That said, New Zealand already has a number of accountability mechanisms, some of which seem to be functioning better than those in place in Canada. Though I’m far from an expert in the field, New Zealand’s access-to-information legislation might be stronger than its Canadian (federal) counterpart, for instance. And New Zealand’s government is much better than that of Canada at proactively making a lot of information (such as the advice it receives on the compliance of its laws with the Bill of Rights Act available to the public. (I might write about this in the future ―not too distant, I hope.) Perhaps entrenching these accountability mechanisms would give them greater symbolic weight. But it would also freeze them in place, which may not be a good thing ― not to mention that it would yield a constitution suffering from the “prolixity of a legal code.”

* * *

In a polity like New Zealand ― which already has a well-functioning, if in some people’s view imperfect democratic system, and which largely, if again imperfectly, respects human rights ― the gains from constitutional entrenchment are likely to be marginal in the short or even medium term. There will be some costs, too, though I have not discussed them here. Of course, the case of federal states may well be different ― it is usually said that a federal state needs an entrenched constitution to protect the division of powers (though note that Switzerland’s constitution is effectively not entrenched as against the Federal Assembly, its parliament, and that many on the American left would like the division of powers under the U.S. Constitution to be unenforceable against Congress). But this reason for constitutional entrenchment does not apply to New Zealand.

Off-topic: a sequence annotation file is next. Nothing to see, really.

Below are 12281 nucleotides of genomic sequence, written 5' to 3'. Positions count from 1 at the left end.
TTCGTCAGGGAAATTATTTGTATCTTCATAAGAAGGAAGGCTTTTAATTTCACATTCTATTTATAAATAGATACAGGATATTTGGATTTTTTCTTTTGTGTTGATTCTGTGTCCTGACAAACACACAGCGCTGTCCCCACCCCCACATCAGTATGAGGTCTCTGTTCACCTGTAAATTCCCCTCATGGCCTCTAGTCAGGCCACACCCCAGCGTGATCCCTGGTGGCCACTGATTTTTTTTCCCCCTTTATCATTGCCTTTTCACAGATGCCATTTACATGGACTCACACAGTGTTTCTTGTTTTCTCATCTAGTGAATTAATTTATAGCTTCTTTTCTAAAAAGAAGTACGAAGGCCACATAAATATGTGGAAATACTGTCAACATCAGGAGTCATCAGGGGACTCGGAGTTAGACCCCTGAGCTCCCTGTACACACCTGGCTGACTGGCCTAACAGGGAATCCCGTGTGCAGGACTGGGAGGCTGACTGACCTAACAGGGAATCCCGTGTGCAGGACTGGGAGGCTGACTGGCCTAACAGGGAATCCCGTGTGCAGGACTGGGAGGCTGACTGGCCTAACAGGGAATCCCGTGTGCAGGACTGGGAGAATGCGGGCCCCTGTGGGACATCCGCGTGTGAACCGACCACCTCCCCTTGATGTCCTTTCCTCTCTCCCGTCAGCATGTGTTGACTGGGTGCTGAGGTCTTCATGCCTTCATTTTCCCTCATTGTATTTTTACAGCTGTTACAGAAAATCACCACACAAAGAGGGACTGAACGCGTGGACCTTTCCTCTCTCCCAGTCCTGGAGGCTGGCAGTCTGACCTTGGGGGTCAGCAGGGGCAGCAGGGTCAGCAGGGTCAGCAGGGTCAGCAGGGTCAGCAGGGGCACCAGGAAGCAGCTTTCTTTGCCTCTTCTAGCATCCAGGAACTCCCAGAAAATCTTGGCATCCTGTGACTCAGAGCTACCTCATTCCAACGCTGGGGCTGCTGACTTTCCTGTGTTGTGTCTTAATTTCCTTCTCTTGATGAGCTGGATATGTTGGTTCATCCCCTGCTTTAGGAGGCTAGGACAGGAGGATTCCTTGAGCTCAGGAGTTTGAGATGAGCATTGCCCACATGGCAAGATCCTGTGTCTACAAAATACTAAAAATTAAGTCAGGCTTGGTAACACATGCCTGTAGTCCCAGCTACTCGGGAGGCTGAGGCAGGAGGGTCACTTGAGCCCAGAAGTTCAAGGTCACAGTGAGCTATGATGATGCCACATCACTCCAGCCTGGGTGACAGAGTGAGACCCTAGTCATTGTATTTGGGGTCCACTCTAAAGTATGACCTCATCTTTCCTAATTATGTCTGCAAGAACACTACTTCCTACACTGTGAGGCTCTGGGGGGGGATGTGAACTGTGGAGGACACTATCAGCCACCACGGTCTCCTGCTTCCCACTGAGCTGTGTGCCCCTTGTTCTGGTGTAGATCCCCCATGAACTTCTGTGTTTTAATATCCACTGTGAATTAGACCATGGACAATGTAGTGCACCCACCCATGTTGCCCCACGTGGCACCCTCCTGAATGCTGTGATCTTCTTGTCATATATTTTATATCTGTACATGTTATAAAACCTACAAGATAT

Other than the speculative prospect of a long-term crumbling of the polity’s commitment to human rights and the Rule of Law that would somehow not affect the judiciary, is there a good reason to entrench New Zealand’s constitution? Well, maybe, but it’s not one that Sir Geoffrey and Mr. Butler name. Entrenching the constitution makes sense if one’s goal is to shift power from Parliament and the executive to the courts. The courts’ incentives are different than those of the “political branches.” They might be more solicitous of minorities at the margins, but as or more importantly, they may also be less solicitous of special interests, because these special interests can do little for them. (Tough this is far from certain ― some special interests may find keen listeners on the bench, if for example they can provide the plaudits and recognition that judges, not unlike politicians, may come to crave.) It may be that in a unitary, Westminster-type system, democracy becomes too potent a force, and judicial review of legislation is the only countermeasure available, so it must be used faute de mieux, even in the knowledge that judicial power too will be abused and can degrade the constitution and the Rule of Law as much as the legislative and the executive.